North America is home to many amazing bird species, including several which require a special effort to see and appreciate. These birds also invite one to sites that are unique within the United States – the climate, vegetation, and landscapes all add context and heighten the experience of seeing one’s first Elegant Trogon or Painted Bunting. So let’s look at this sampler, shall we?
Breeding only above treeline on windswept and desolate rock faces (or equally austere habitats on the Aleutians), the three American rosy-finches (Gray-crowned, Black, and Brown-capped) are extreme environment specialists that are endemic to North America. In the summer, they are the highest altitude breeding songbird in North America. Their nests often overlook snowfields in the highest mountains, gathering along the edges of melting snowbanks to feed on freshly uncovered seeds and insects. In autumn and winter, they descend these high ridges to avoid the worst of the high winds and blowing snow – sometimes to feeders such as Sandia Crest in New Mexico, where there is a long ongoing study on these fascinatingly tough songbirds.
There are few birds in the world with such a dramatic combination of blue, green, and red colors as the Painted Bunting. In fact, its French name nonpareil means “without an equal,” and its Cuban name mariposa means butterfly. Only in their second fall do the males achieve their spectacular plumage. These colorful songbirds occur in two populations, a western one which winters in Mexico and Central America and an eastern one which winters in South Florida and Cuba. In winter, they occur in rank thickets and woodland edges where they feed mostly on seeds. Due to their beauty and warbling song, poachers trap these buntings in South Florida for an illegal local cagebird trade.
Trogons and quetzals are an ancient, colorful bird family that occurs in forests and other wooded habitats from the American tropics to Africa to Southeast Asia. The word Trogon, from the Greek meaning “gnawer,” refers to their hooked, serrated bills used to eat large insects and fruit – as well as gnaw on the rotting wood of old woodpecker cavities to reuse as nesting sites. The exquisite Elegant Trogon, mostly a Mexican species of the Sierra Madre, is the only member of this tropical bird family to range north into Southeast Arizona – the only trogon species in the United States and often considered ‘the most sought after bird in Arizona.”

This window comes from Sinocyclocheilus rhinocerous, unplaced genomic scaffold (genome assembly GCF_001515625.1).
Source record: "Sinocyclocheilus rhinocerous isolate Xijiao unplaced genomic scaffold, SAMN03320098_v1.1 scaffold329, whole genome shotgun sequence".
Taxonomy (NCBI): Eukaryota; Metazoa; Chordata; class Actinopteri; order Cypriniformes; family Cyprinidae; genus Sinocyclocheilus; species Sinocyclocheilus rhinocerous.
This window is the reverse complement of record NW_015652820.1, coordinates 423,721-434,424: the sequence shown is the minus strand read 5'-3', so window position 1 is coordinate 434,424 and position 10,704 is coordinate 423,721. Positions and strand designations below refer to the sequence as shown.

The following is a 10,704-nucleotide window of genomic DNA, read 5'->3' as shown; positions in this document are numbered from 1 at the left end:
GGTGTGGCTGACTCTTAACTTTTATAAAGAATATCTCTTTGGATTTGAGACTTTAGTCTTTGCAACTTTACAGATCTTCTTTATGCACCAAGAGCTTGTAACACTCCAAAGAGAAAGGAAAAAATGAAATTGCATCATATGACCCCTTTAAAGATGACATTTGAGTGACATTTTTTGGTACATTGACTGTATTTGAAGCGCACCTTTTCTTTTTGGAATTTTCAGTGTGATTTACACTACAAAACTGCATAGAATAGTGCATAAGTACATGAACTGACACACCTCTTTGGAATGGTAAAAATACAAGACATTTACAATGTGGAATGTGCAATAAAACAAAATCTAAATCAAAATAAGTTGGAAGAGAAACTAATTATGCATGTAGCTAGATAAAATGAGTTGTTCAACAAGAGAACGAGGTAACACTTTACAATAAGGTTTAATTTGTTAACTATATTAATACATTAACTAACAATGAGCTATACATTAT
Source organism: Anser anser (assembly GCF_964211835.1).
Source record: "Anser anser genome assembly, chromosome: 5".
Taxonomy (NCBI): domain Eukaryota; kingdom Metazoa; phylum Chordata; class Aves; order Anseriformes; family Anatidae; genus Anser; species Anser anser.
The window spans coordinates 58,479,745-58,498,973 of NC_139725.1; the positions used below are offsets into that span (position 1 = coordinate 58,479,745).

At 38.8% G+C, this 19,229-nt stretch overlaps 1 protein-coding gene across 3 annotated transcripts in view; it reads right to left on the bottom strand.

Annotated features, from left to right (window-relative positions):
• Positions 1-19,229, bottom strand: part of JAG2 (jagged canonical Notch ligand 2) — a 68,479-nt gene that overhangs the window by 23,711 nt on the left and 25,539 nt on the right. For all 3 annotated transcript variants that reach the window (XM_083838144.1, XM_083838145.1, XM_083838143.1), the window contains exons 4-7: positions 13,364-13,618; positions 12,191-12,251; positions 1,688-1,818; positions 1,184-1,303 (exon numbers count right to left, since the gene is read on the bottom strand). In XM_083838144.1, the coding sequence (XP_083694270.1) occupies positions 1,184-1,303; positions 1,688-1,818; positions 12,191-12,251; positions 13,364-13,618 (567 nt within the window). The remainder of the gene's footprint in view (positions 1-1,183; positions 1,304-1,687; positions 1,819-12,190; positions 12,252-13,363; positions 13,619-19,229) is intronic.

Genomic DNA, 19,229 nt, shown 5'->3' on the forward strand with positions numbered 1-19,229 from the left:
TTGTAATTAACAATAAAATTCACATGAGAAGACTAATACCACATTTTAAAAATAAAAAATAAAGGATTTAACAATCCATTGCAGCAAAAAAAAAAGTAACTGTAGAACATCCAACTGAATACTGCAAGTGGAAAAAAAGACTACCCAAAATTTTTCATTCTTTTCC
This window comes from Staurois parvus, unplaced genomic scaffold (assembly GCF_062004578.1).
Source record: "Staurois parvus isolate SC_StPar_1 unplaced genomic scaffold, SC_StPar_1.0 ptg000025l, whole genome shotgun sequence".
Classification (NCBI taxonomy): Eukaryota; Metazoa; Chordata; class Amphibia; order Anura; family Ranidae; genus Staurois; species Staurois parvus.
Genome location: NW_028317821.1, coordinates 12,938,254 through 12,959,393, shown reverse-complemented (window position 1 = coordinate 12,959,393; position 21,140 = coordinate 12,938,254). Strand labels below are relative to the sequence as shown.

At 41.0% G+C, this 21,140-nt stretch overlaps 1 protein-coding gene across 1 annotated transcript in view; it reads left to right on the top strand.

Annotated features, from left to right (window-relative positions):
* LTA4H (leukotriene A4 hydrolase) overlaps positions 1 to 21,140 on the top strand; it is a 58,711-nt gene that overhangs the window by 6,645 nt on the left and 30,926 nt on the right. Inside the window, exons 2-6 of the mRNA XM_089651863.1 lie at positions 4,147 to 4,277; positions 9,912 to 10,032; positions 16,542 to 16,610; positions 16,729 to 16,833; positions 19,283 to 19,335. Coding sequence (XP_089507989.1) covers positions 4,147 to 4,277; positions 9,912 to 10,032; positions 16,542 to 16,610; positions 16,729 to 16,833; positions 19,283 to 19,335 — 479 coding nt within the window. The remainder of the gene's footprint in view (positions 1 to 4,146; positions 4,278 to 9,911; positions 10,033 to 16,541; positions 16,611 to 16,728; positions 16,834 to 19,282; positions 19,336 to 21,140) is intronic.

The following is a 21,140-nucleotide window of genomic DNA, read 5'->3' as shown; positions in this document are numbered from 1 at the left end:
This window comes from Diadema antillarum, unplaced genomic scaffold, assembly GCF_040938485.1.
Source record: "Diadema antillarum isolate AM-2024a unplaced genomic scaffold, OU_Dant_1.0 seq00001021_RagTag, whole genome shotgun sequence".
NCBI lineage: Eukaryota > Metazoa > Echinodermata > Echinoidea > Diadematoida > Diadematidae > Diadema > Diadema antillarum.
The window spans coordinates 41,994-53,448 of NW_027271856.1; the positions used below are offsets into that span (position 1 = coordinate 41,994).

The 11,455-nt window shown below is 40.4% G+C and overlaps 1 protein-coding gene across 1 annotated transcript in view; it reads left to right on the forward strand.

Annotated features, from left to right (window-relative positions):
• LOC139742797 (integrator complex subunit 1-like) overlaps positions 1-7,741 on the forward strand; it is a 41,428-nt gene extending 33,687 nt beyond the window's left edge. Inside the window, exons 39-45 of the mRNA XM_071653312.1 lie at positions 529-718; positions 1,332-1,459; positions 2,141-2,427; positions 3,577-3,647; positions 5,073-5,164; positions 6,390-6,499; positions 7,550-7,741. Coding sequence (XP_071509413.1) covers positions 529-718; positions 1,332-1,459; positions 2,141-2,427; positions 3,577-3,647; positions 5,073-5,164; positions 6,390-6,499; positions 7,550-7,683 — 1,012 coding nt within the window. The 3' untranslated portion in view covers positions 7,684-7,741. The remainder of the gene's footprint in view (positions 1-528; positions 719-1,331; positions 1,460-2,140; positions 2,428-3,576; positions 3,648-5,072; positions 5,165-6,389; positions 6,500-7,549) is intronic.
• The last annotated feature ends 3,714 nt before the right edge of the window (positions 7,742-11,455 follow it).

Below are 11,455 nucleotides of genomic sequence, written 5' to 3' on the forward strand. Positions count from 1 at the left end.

Bright and sociable, Green Jays are a joy to watch as they move around wooded habitats in tight family flocks in search of large insects, seed, and fruit. Occurring primarily in two disjunct populations (one in Mexico and the other in the Andes), these jays are common residents in South Texas where they are steadily spreading northward. These birds are unusual in that parents retain non-breeding jays fledged from the previous year to help with territorial defense but do not assist as helpers-at-the-nest.
Want to see Green Jay on a Naturalist Journeys tour?:
A native of southern Florida, Carlos Sanchez has had a fascination with wildlife as far back as he can remember combined with an unquenchable thirst to learn -- the first books he checked out of the library were Beehler's "Birds of New Guinea" and Stiles and Skutch's "Birds of Costa Rica." Despite his parent's belief that he would 'grow out of it,' Carlos's passion has never wavered, and he has dabbled in everything from bird art to taxonomy. His passion has interwoven with his interest in travel, having birded extensively throughout the United States, eastern Australia, Thailand and Ecuador along with shorter jaunts to other locales such as Puerto Rico and Jamaica. In 2013, Carlos was a resident naturalist and birding guide at Cristalino Lodge in Brazil. If you would like to make a trip to southern Florida in search of Caribbean specialties, exotics, or general birding, please visit www.ecoavian.com to inquire about his guiding services.